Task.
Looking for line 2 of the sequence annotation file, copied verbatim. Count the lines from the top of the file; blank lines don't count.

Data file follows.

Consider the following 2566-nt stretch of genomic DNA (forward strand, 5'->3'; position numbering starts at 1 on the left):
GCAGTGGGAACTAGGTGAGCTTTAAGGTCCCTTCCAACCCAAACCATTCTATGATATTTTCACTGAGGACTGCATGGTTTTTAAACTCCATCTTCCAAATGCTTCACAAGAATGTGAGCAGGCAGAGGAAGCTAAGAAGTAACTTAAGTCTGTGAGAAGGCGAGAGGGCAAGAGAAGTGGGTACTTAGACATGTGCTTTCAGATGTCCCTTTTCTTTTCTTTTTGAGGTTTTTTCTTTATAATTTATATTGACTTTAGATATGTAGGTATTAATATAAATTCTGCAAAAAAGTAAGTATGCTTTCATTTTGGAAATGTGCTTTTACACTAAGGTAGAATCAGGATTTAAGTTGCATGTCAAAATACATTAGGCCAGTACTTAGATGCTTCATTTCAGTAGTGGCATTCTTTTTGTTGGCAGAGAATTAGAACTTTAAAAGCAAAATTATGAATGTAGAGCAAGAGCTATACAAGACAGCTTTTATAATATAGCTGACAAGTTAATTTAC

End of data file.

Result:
GCAGTGGGAACTAGGTGAGCTTTAAGGTCCCTTCCAACCCAAACCATTCTATGATATTTTCACTGAGGACTGCATGGTTTTTAAACTCCATCTTCCAAATGCTTCACAAGAATGTGAGCAGGCAGAGGAAGCTAAGAAGTAACTTAAGTCTGTGAGAAGGCGAGAGGGCAAGAGAAGTGGGTACTTAGACATGTGCTTTCAGATGTCCCTTTTCTTTTCTTTTTGAGGTTTTTTCTTTATAATTTATATTGACTTTAGATATGTAGGTATTAATATAAATTCTGCAAAAAAGTAAGTATGCTTTCATTTTGGAAATGTGCTTTTACACTAAGGTAGAATCAGGATTTAAGTTGCATGTCAAAATACATTAGGCCAGTACTTAGATGCTTCATTTCAGTAGTGGCATTCTTTTTGTTGGCAGAGAATTAGAACTTTAAAAGCAAAATTATGAATGTAGAGCAAGAGCTATACAAGACAGCTTTTATAATATAGCTGACAAGTTAATTTAC